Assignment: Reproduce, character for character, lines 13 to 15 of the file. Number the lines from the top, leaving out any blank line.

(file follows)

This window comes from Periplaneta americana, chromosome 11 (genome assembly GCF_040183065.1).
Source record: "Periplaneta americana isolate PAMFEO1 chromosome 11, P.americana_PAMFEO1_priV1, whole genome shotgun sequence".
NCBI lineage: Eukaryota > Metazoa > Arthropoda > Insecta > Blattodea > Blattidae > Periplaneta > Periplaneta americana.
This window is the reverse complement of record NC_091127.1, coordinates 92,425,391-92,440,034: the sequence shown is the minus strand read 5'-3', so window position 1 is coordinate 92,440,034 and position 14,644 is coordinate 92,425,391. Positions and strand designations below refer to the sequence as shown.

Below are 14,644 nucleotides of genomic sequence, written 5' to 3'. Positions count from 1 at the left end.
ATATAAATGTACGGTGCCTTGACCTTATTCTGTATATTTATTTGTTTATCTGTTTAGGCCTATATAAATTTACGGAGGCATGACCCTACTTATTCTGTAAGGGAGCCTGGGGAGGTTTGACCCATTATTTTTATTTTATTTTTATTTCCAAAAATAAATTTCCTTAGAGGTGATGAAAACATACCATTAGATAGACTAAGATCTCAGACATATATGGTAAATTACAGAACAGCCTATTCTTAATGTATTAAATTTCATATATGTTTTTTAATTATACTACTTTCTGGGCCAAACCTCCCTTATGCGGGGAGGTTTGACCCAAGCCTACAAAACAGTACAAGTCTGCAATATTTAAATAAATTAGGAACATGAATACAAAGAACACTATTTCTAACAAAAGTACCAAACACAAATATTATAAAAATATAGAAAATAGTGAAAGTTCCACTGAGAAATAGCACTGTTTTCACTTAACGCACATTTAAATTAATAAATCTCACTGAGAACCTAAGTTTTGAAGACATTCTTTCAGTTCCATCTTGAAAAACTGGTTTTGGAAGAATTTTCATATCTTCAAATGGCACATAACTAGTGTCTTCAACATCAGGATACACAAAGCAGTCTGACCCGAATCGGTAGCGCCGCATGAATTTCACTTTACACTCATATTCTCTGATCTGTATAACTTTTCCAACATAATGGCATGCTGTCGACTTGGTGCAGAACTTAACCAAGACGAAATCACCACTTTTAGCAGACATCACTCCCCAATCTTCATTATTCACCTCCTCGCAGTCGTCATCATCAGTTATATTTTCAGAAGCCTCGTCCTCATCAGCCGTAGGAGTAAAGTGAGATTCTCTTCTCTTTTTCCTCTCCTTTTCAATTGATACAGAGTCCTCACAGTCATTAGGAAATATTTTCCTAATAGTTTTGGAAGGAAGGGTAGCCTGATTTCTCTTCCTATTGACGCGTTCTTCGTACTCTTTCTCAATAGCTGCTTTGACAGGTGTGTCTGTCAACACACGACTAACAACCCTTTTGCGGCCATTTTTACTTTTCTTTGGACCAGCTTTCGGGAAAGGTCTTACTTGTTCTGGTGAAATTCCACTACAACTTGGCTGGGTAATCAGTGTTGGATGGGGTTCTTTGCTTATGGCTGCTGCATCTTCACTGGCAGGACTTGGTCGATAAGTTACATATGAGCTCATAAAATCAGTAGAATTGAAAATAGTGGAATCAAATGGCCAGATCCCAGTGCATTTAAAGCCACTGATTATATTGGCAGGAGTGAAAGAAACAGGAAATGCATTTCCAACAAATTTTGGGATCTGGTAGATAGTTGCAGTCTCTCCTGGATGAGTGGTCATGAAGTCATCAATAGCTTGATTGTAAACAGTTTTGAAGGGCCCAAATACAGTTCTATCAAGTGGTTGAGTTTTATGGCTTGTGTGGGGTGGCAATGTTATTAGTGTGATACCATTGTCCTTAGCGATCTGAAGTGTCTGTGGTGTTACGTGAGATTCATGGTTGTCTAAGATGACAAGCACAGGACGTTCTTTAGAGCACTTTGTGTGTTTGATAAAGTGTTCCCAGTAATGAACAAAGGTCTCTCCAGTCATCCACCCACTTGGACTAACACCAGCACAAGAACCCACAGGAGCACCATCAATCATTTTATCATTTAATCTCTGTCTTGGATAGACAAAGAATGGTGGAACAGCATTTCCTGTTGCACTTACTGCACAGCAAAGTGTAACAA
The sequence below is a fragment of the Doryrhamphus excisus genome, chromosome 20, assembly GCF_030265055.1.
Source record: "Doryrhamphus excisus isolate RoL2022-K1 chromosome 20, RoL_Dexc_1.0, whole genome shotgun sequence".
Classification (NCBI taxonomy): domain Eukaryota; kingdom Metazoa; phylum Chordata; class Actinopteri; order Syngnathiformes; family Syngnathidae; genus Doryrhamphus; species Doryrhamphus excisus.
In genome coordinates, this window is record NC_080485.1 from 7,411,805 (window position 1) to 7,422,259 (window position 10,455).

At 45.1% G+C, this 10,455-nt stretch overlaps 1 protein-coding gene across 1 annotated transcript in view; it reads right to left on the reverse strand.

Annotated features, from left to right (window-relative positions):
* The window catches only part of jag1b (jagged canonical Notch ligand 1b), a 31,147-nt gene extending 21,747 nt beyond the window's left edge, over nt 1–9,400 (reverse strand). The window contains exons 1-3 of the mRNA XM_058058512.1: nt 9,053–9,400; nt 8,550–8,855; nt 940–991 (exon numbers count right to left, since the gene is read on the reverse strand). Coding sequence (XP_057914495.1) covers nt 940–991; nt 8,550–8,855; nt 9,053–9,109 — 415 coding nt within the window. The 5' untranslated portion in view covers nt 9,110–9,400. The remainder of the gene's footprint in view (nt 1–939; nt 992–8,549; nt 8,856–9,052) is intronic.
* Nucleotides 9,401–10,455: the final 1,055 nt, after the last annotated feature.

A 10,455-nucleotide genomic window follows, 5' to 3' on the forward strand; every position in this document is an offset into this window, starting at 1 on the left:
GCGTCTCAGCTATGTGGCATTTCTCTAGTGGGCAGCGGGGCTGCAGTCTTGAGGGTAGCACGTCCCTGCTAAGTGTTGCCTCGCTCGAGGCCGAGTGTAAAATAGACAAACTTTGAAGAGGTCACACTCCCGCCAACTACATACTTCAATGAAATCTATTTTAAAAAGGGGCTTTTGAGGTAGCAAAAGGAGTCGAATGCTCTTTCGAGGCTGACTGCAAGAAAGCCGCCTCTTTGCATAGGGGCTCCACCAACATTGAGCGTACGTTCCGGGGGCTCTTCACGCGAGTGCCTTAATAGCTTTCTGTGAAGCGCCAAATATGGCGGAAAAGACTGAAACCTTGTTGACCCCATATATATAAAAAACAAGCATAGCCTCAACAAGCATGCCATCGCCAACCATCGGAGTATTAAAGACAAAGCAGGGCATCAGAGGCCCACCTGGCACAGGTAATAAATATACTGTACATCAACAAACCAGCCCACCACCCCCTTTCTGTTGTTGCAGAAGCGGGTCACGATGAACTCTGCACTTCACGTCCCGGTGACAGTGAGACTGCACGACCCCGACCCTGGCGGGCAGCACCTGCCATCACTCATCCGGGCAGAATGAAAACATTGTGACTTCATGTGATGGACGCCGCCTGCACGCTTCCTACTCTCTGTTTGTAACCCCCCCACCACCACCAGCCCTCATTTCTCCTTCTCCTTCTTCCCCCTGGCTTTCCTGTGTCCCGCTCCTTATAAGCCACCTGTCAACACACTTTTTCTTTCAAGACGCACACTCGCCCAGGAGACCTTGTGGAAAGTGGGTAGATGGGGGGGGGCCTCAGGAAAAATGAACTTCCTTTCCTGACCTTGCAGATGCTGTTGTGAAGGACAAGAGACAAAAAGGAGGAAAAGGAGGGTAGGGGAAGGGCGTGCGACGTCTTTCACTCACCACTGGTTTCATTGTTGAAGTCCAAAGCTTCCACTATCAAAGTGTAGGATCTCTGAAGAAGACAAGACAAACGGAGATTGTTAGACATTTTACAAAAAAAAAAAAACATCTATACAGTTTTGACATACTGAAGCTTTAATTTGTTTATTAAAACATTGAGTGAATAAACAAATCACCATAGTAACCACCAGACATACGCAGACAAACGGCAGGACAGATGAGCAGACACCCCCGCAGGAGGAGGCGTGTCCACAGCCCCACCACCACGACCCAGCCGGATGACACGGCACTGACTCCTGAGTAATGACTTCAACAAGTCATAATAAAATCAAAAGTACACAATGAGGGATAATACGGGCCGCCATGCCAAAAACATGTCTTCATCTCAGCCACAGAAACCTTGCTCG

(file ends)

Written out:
* The window catches only part of jag1b (jagged canonical Notch ligand 1b), a 31,147-nt gene extending 21,747 nt beyond the window's left edge, over nt 1–9,400 (reverse strand). The window contains exons 1-3 of the mRNA XM_058058512.1: nt 9,053–9,400; nt 8,550–8,855; nt 940–991 (exon numbers count right to left, since the gene is read on the reverse strand). Coding sequence (XP_057914495.1) covers nt 940–991; nt 8,550–8,855; nt 9,053–9,109 — 415 coding nt within the window. The 5' untranslated portion in view covers nt 9,110–9,400. The remainder of the gene's footprint in view (nt 1–939; nt 992–8,549; nt 8,856–9,052) is intronic.
* Nucleotides 9,401–10,455: the final 1,055 nt, after the last annotated feature.

A 10,455-nucleotide genomic window follows, 5' to 3' on the forward strand; every position in this document is an offset into this window, starting at 1 on the left: